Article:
Image: Lensa

The latest Biometric Information and Privacy Act (“BIPA”) lawsuit is not being waged against a luxury brand or cosmetics company over a virtual try-on tool, it has been filed against Prisma Labs – the company behind artificial intelligence (“AI”) image-generating app, Lensa A.I. According to the proposed class action lawsuit that a handful of named plaintiffs lodged with the U.S. District Court for the Northern District of California on February 15, despite “collecting, possessing, storing, using, and profiting from” Lensa users’ biometric identifiers namely, scans of their “facial geometry,” in connection with its creation of custom avatars, Prisma has failed to properly alert users about the biometric data its collects and how it will be stored/destroyed, as required by the Illinois data privacy law

Setting the stage in the newly filed complaint, Illinois residents Jack Flora, Eric Matson, Nathan Stoner, Courtney Owens, and a minor that is identified by the initials, D.J., (the “plaintiffs”) allege that by way of the Lensa app, Prisma offers users the chance to create “magic” avatars – for a fee – by uploading at least eight photos of themselves and “giving Lensa access to all photos stored on [the] device” they use. “In the process of creating the ‘magic avatars,’” the plaintiffs claim that Prisma “collects the facial geometry associated with the uploaded images,” which it uses to “not only to create the ‘magic avatar,’ but also to train its neural network algorithms to, in Prisma’s words, ‘perform better and show [users] better results.’” 

The problem with this, according to the plaintiffs, is that Prisma has failed to adhere to the tenets of Illinois’ BIPA, which requires private entities that collect biometric data to: (i) implement and make publicly available a written policy that includes “a retention schedule and guidelines for permanently destroying [users’] biometric identifiers and biometric information when the initial purpose for collecting or obtaining such identifiers or information has been satisfied or within 3 years of [an] individual’s last interaction with the [company], whichever occurs first;” (ii) inform data subjects in writing of the specific purpose for collection, as well as the actual use and storage practices; and (iii) obtain a written release from data subjects consenting to the disclosed collection, use, and storage practices.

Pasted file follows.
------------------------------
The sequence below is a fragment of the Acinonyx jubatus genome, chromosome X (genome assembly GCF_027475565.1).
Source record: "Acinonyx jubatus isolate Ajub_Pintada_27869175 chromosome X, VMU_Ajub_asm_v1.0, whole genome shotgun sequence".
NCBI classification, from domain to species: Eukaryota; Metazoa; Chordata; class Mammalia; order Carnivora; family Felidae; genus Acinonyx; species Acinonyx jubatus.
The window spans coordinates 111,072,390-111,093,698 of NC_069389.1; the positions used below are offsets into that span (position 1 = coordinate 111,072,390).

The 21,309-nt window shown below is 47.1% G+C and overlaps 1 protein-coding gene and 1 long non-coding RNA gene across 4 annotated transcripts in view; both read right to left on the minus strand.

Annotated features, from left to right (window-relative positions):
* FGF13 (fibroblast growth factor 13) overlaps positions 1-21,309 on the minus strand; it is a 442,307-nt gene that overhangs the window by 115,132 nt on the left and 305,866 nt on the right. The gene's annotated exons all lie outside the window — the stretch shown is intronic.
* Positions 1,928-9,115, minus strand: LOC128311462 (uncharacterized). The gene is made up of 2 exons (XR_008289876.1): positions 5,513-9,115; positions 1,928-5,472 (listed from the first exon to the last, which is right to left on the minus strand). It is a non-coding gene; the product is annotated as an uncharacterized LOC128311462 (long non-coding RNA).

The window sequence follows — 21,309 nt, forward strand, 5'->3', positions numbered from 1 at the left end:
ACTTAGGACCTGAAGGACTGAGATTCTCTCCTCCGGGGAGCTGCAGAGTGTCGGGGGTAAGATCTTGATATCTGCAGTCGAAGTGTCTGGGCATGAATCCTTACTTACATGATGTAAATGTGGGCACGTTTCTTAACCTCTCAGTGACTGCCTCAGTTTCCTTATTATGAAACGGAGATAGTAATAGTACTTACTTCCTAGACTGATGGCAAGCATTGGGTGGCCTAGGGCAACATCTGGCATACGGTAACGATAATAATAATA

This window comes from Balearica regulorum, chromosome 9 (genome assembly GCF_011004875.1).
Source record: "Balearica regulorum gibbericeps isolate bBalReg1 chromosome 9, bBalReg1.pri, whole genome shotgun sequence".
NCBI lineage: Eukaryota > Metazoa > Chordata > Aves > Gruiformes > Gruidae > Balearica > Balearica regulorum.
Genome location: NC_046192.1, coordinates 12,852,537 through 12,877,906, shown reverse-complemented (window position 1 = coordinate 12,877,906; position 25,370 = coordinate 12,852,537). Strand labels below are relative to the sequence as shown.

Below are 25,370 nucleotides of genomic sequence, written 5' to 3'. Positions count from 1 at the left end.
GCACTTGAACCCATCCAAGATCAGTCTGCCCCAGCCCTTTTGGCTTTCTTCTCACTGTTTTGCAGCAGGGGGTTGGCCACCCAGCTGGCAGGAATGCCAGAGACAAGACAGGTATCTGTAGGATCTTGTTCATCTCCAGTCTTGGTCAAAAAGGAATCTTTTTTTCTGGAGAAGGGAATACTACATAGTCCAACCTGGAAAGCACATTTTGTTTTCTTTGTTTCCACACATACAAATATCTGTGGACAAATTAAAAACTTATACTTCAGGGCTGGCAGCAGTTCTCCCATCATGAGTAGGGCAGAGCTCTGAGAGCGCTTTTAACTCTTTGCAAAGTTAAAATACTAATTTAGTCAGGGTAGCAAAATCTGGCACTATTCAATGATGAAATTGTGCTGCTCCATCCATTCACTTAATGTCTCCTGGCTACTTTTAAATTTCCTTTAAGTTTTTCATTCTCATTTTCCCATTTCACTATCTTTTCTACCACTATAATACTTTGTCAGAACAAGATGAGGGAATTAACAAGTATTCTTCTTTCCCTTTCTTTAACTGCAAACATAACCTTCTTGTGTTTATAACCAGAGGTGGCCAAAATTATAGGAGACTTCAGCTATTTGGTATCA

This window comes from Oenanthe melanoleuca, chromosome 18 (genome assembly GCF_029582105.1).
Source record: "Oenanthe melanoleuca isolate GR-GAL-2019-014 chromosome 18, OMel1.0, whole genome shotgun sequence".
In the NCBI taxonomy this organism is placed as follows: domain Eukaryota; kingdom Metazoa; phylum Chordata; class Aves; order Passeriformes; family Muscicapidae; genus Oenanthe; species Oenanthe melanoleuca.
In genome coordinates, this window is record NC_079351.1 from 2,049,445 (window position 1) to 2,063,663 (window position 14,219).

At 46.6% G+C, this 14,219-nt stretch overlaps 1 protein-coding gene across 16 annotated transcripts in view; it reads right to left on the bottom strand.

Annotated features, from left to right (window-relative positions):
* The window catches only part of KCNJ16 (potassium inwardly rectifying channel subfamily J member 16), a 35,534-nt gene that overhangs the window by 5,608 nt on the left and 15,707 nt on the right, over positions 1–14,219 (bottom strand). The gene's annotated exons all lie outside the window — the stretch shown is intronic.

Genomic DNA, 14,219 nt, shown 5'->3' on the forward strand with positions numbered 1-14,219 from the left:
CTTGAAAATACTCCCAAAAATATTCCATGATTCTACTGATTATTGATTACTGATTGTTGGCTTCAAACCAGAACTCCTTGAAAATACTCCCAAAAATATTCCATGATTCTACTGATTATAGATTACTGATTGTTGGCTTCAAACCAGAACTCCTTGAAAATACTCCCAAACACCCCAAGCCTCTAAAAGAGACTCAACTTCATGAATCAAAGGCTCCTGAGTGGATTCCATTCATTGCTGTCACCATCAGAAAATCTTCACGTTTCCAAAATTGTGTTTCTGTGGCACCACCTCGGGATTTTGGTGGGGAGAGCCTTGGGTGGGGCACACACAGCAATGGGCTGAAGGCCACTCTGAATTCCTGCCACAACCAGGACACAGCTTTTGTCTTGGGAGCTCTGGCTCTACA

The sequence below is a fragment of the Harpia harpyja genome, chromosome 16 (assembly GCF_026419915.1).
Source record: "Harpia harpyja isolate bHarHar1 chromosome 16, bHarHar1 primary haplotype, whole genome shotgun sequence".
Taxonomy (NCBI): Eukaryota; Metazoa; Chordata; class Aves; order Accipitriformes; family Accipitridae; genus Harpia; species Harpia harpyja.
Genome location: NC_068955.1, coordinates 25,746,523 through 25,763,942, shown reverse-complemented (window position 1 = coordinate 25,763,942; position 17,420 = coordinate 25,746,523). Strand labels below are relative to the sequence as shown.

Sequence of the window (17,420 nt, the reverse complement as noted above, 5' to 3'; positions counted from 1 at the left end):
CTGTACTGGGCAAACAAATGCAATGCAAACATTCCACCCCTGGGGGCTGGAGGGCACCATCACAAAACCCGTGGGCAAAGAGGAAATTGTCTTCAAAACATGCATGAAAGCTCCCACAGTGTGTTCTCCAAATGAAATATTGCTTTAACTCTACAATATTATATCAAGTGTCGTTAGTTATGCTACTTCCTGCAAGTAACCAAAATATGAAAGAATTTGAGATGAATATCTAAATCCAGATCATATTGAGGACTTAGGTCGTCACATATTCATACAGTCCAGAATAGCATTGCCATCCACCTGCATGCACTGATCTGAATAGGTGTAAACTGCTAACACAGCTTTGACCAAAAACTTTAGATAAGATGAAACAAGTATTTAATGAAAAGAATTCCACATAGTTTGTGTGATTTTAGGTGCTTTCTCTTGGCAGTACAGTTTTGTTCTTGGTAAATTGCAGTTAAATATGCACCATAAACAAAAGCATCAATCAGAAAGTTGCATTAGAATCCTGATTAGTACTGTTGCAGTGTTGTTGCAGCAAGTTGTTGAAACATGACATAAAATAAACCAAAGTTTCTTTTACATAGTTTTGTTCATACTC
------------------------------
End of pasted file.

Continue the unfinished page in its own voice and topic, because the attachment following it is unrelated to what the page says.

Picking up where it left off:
Prisma falls short here for a number of reasons, according to the plaintiffs, who allege that it “has not informed [users of the Lensa app] in writing” that it collects and/or stores their “facial geometry,” which falls within the statute’s definitions of “biometric identifiers” and “biometric information.” While Prisma maintains a Privacy Policy, which “purports to disclose the information [it] collects directly from its users … notably absent from this list is any reference to the facial geometry used to create the magic avatars.” 

Lensa app

Instead of explicitly stating that it collects/stores “facial geometry” data, the plaintiffs assert that Primsa says that it “collect[s] and store[s] your Face Data,” which it defines as “images (photo or video) that you provide us in or through Lensa, and/or other information related to human faces obtained from your images.” According to Prisma’s policy, that data is “automatically deleted within 24 hours after being processed by Lensa,” and for those using the Lensa “Magic Avatars feature,” the company states “the photos are automatically deleted after the AI results are generated.”